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Rocker Switches To Spst Toggle Switch Conversion

electrical

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#31 Alice Dooper

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Posted 29 December 2016 - 12:20 PM

On a very slightly sideways to switches being dangerous -

I'm ex fire service. I was at an RTA with a Metro Mk.1 parked the hard way in a garden wall. It had an old fashioned 2 column stock and push button radio mounted in the dash. It broke free on the initial impact and squarely hit the passenger right in the middle of the forehead. Left a perfect imprint. Someone must have turned his volume button down, at the start he was fairly vocal, next time I looked round he was temporarily turned off on the ground..

Moral of the storey is that anything unsecured can have a varied effect on an impact.

#32 Chris1992

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Posted 29 December 2016 - 02:24 PM

When crashing a Mini, I'm pretty sure that some bloody toggle switches will be the least of your worries... 

 

I feel like Tiger is one of those people who lives in a house with bubble-wrap stuck to every edge and corner. And as for the comments regarding wiring competence, why make assumptions regarding Ovalworks' wiring ability? I'd say he's done a pretty good job personally, and certainly knows what he's doing.



#33 sledgehammer

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Posted 29 December 2016 - 06:23 PM

 I strongly recommend putting it all back to its normal configuration before someone is killed.
A car is a safety-critical piece of machinery,
not a fashion accessory, and it takes far more knowledge and experience than you have to carry out pointless modifications like these safely.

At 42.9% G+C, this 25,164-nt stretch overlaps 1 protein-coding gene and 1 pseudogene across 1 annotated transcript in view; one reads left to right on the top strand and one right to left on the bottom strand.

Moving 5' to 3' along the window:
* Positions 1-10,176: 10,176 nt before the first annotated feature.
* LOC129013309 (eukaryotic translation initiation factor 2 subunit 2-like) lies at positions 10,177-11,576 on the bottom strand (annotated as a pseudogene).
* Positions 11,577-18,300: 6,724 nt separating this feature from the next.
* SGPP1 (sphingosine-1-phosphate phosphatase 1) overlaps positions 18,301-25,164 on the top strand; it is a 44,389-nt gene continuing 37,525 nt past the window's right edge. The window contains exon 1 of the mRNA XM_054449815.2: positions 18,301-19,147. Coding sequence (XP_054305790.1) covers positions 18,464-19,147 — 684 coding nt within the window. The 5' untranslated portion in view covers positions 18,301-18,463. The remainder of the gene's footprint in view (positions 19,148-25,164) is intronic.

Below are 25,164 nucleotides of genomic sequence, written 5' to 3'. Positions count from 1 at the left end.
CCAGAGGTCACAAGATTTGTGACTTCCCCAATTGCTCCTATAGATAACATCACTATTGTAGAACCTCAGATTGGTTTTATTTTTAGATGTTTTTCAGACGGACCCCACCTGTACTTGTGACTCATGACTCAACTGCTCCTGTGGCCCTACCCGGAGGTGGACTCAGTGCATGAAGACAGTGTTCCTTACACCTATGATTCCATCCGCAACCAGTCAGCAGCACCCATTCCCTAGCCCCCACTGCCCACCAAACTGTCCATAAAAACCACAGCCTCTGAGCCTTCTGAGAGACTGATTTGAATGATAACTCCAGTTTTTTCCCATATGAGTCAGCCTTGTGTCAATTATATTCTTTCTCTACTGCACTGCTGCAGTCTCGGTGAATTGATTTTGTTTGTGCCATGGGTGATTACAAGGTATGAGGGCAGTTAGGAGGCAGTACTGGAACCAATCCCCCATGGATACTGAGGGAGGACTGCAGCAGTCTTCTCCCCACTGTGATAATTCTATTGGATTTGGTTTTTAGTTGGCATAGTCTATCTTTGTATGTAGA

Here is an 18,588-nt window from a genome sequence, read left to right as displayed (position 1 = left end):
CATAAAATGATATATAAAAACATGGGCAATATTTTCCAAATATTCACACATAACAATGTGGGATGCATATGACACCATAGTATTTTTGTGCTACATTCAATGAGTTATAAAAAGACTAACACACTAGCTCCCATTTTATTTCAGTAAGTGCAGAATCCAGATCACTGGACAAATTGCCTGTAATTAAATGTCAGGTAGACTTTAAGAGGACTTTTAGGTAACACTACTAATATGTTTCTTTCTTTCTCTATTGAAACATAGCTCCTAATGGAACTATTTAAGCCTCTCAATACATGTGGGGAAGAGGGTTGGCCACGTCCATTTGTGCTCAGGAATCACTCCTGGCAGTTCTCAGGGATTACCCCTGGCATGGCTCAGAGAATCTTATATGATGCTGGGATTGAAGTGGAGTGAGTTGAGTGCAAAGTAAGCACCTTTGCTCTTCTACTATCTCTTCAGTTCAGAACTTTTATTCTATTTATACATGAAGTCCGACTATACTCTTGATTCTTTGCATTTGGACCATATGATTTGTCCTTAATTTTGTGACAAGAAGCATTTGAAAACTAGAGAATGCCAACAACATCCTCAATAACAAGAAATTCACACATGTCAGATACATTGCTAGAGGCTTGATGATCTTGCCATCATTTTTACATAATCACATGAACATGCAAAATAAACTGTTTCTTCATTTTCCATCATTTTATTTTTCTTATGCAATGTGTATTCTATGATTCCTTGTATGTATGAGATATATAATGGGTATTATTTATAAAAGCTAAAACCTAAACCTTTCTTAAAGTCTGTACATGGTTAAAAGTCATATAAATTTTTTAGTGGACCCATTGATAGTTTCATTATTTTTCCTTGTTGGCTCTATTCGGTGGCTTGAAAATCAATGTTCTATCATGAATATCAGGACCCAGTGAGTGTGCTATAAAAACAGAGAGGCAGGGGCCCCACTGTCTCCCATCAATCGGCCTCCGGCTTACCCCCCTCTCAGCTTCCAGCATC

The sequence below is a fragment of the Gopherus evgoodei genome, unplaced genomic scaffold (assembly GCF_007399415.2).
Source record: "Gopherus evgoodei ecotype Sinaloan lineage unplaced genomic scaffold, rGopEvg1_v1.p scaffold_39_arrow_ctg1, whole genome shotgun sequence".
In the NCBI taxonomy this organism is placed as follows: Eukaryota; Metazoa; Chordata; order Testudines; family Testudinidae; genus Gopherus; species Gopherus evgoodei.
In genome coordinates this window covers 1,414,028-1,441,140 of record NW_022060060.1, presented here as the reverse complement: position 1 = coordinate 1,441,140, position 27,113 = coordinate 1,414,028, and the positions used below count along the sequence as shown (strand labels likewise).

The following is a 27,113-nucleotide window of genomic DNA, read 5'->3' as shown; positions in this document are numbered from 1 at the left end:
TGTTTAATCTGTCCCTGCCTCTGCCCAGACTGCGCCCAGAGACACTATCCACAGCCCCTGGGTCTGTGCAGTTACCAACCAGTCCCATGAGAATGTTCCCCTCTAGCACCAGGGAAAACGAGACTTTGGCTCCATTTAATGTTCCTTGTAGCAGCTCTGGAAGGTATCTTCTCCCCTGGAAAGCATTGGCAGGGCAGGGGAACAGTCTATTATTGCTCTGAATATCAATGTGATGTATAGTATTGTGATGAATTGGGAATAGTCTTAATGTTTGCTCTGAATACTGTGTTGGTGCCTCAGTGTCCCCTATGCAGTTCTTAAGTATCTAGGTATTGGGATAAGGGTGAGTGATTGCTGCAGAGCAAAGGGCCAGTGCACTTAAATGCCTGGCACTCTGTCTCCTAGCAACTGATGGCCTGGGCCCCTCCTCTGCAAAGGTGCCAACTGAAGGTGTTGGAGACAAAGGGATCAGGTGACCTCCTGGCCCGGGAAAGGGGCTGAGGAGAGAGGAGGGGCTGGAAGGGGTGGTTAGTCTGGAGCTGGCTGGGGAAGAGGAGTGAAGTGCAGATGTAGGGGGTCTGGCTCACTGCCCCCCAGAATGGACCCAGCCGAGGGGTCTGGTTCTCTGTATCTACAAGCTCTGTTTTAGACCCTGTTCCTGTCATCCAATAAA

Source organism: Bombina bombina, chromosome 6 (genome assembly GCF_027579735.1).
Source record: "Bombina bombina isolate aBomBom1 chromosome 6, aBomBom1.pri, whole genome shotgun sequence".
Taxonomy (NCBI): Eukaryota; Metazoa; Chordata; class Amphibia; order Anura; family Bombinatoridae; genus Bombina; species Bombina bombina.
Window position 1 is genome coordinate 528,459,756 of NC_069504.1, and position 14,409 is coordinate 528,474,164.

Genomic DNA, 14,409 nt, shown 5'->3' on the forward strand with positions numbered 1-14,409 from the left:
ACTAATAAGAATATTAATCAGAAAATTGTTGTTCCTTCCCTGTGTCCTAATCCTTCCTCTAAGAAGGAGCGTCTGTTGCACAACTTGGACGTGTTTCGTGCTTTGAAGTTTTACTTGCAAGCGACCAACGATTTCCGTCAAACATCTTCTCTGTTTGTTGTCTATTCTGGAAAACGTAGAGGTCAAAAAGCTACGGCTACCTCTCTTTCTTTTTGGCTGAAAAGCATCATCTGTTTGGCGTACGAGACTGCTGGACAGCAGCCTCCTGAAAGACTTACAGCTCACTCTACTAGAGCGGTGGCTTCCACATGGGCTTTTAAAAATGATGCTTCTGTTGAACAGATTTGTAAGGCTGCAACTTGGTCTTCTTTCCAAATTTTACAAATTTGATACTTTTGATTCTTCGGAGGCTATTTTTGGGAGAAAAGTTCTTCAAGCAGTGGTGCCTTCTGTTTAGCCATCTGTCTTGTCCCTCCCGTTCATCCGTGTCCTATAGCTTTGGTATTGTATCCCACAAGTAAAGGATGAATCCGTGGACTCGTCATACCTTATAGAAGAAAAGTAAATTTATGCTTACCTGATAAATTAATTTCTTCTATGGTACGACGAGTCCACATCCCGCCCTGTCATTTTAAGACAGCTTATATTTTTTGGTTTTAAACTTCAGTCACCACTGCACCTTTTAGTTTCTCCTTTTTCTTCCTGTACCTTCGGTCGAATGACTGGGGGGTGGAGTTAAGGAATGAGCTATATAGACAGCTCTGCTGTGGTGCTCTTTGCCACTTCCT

so you know Ovalworks tiger ?

 

as you seem to imply that he is incompetent - quite an insult

 

and the point of the modification is , it is more reliable than the rocker switches & he finds them easier to use

 

just imagine if he has a non genuine subframe ,

 

& a fuse in the lighting circuit

 

it would be lethal !!!



#34 KernowCooper

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Posted 29 December 2016 - 11:10 PM

The seats are dangerous ! one evening I had both seats up and for some unknown reason when I had one leg under each facing the rear seat they both fell onto my calf muscles, but thats another story, back to the toggle switches



#35 Spider

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Posted 30 December 2016 - 06:50 AM

Some clever work there Ovalworks, nice and not just thinking outside the square, but actually getting it to work. I must say, I do prefer the positive feel of a Toggle Switch over a Rocker.

 

I don't really want to wade in to this bun-fight, over what and what isn't legal in the UK, but I'll put it out there that these are available as an accessory to Toggle switches;-

 

http://www.carbuilde...ch-guard-chrome

 

So have I made mine more or less safe by putting rubber switch extenders on? Oh, and definitely don't mention the 52 year old factory wiring with no headlight relays or fuses...

18134091634_25158639fd_b.jpg

 

Well, as you Mini was built in Aust and prior to 1st Jan 1973, this isn't applicable, so the toggle switches etc aren't an issue, however, as you'd no doubt be aware, the Clubbie range, as introduced in 1971, all had rocker switches and crash padding in order to comply with ADR21

 

https://infrastructu...sign/pdf/21.pdf

 

Mokes, being commercial vehicles, didn't have to meet these requirements.


Edited by Moke Spider, 30 December 2016 - 07:05 AM.


#36 timmy850